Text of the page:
Its big break came when SARS hit in 2003. Huada was the first to decode the SARS virus genome and to create a SARS detection kit. Later that year, the company became the Beijing Institute of Genomics of the Chinese Academy of Sciences. That's how it got its international name – BGI for Beijing Genomics Institute.
Since its birth, BGI has nurtured a very nationalistic company culture. Wang once told the Founder Magazine that his company's walls were covered with slogans like "Loyally Serve the Country," in appreciation for the local government's funds.
BGI started to gain a reputation as a big player in 2010. Thanks to a $90 million loan from the state-owned China Development Bank, BGI purchased 128 sequencing systems from San Diego-based Illumina, the top sequencing equipment maker in the U.S.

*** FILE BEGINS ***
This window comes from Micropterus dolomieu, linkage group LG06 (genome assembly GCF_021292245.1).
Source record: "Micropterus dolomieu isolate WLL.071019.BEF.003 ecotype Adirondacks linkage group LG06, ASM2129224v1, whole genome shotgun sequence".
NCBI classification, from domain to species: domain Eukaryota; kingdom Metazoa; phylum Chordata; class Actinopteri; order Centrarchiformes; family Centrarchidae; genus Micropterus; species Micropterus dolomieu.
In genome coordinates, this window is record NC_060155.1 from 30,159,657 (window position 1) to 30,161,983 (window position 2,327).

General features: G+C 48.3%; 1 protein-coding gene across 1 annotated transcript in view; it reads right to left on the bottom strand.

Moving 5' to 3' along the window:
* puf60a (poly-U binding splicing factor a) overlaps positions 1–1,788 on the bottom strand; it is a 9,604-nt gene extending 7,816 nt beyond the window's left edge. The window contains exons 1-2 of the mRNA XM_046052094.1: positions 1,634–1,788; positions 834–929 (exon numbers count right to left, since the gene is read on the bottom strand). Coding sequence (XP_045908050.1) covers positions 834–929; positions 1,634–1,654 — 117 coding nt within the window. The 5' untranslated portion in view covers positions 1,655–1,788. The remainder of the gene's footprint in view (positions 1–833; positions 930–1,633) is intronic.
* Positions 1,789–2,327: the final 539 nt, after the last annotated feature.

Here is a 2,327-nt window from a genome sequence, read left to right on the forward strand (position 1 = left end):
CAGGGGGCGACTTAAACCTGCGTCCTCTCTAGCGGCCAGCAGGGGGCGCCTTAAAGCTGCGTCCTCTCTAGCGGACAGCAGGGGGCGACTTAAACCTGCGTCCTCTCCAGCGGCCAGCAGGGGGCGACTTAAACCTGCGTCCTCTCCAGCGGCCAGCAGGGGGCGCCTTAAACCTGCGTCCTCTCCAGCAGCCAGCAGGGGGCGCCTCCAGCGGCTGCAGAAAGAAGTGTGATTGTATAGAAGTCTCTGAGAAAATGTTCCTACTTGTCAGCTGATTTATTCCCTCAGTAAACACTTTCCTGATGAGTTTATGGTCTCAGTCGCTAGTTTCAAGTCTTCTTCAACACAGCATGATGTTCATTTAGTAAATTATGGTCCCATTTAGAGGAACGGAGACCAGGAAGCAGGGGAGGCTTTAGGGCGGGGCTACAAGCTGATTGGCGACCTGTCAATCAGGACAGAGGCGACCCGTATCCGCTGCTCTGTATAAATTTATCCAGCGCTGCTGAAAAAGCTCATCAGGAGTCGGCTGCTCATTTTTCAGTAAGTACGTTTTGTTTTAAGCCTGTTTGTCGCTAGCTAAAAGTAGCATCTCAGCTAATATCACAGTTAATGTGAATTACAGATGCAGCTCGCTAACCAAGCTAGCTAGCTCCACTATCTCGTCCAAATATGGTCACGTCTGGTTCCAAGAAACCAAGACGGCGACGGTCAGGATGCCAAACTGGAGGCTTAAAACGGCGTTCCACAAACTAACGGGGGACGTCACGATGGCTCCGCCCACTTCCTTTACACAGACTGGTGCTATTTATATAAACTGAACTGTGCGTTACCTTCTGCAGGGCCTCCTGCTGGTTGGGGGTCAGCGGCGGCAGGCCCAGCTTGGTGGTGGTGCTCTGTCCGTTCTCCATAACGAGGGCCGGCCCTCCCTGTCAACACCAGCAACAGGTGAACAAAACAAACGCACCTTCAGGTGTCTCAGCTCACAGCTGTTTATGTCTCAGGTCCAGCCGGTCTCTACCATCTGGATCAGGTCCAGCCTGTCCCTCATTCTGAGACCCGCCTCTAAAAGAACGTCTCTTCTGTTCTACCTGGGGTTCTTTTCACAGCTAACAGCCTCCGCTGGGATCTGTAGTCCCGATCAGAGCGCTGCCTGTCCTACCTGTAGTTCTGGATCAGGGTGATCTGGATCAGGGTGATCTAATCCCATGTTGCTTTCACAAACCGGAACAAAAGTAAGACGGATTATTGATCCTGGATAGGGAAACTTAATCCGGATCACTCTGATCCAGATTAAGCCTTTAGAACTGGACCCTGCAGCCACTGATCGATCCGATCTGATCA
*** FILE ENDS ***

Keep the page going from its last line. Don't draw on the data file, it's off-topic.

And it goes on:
With the help of American machines and tech services, coupled with cheap Chinese labor and government support, BGI quickly became the world's DNA sequencing factory and accounted for over half of the world's sequencing capacity.
In 2012, BGI acquired Complete Genomics, a DNA sequencing company and equipment maker. The funds for the $117.6 million purchase were raised from Chinese venture capitals. The company has expanded its footprint globally. According to its website, BGI conducts business in more than 100 countries and areas and has 11 offices and labs in the U.S.
Some said that with Complete Genomics providing an American base, BGI would have access to more DNA samples from Americans, helping it compile a huge database of genetic information. Some also worried about the protection of the genetic information's privacy.
According to a 2019 report from the U.S.–China Economic and Security Review Commission (USCC), BGI "has formed numerous partnerships with U.S. healthcare providers and research organizations to provide large-scale genetic sequencing to support medical research efforts,"